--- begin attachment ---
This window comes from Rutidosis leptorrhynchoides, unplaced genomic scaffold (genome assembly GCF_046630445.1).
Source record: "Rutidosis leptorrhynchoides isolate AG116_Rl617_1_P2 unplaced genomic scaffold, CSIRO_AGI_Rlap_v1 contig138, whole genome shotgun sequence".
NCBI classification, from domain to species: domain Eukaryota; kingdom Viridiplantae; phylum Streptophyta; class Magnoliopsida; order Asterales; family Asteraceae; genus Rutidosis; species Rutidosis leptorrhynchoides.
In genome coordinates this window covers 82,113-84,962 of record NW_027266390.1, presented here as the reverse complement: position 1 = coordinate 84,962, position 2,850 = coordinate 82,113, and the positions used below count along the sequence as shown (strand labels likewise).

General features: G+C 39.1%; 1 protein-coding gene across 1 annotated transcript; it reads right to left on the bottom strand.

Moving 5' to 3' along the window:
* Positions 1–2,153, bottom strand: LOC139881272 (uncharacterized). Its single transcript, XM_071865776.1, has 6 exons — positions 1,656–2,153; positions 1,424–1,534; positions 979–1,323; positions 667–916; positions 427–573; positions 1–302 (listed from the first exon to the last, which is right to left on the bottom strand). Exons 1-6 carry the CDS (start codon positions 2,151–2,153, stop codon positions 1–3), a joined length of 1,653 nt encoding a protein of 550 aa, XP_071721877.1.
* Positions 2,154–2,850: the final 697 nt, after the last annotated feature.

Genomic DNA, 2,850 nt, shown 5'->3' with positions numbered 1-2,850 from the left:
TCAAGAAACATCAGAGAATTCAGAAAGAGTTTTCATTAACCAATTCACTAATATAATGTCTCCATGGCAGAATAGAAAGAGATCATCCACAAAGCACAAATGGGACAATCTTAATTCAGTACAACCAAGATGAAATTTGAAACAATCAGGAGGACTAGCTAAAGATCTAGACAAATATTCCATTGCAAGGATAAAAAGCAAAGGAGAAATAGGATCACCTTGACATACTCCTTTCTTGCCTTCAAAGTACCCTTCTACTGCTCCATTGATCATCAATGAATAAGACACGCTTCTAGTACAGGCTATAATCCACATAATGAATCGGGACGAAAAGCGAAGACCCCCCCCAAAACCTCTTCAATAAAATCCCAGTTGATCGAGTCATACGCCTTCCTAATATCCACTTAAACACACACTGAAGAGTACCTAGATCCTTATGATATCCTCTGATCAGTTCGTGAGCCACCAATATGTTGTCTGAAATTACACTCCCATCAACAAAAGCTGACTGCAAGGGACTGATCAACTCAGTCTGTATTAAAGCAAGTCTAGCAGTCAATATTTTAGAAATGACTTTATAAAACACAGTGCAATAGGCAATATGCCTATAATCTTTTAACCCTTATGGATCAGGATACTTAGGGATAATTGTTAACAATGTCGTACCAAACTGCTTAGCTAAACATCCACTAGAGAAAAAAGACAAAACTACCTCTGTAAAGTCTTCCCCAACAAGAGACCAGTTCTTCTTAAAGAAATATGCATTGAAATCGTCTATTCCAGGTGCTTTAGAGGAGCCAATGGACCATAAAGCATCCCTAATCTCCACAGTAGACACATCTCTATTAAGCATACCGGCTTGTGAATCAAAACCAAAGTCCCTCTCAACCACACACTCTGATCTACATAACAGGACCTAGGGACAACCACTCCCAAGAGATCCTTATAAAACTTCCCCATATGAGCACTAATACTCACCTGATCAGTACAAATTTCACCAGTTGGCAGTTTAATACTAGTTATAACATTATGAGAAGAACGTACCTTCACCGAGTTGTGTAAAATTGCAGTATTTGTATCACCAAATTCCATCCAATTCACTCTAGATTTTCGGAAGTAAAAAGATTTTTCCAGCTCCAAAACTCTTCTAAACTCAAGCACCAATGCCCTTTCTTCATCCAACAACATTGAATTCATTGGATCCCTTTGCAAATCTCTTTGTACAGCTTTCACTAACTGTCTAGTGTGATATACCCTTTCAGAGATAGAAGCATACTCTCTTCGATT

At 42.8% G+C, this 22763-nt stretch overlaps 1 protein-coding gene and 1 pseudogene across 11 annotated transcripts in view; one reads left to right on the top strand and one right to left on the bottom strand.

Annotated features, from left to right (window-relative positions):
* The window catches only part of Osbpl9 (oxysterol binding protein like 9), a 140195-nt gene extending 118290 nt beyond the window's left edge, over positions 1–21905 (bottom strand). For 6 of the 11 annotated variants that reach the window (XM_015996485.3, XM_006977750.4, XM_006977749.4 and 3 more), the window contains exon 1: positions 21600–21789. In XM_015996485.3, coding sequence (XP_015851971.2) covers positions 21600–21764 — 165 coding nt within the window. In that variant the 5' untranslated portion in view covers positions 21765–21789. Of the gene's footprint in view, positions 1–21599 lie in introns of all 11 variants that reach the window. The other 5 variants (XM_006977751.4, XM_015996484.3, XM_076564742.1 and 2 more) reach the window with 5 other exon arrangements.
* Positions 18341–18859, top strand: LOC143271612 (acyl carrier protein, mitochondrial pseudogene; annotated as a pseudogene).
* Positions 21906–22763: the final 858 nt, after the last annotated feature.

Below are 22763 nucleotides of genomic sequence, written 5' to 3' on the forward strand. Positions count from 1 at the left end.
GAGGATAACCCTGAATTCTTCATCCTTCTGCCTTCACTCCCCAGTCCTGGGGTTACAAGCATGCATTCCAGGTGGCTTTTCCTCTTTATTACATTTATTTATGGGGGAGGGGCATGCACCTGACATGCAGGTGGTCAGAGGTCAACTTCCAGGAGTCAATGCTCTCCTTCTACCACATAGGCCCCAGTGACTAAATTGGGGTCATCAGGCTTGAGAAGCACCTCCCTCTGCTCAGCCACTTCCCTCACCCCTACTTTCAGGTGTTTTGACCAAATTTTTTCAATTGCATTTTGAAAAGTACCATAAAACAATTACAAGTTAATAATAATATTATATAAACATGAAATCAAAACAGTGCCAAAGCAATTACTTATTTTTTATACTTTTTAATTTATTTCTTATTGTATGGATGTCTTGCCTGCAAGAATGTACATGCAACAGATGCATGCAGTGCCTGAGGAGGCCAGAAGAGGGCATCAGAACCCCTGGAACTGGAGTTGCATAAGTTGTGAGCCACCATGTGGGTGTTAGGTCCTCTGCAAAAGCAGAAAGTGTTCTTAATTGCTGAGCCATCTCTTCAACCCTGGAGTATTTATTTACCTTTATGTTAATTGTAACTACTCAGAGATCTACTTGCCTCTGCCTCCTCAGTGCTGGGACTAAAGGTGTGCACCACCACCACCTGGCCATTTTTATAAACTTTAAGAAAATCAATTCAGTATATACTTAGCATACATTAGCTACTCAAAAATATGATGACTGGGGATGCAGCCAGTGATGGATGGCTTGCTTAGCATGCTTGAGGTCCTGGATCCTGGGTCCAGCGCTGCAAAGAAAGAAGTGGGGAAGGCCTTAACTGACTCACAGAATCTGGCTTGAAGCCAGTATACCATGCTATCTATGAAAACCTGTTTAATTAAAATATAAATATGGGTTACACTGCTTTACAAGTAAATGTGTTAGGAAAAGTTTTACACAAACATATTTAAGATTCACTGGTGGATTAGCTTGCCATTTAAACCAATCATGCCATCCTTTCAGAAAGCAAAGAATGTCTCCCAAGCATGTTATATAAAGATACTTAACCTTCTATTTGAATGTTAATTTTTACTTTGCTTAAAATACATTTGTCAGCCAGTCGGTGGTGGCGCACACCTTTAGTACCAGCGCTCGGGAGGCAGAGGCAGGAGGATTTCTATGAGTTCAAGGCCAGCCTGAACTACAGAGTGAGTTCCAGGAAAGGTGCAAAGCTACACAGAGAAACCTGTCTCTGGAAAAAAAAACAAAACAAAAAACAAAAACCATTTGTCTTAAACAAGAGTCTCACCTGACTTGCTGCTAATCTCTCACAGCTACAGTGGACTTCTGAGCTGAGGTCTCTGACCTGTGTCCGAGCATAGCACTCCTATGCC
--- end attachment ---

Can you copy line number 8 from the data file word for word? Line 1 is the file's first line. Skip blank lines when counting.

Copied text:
* Positions 2,154–2,850: the final 697 nt, after the last annotated feature.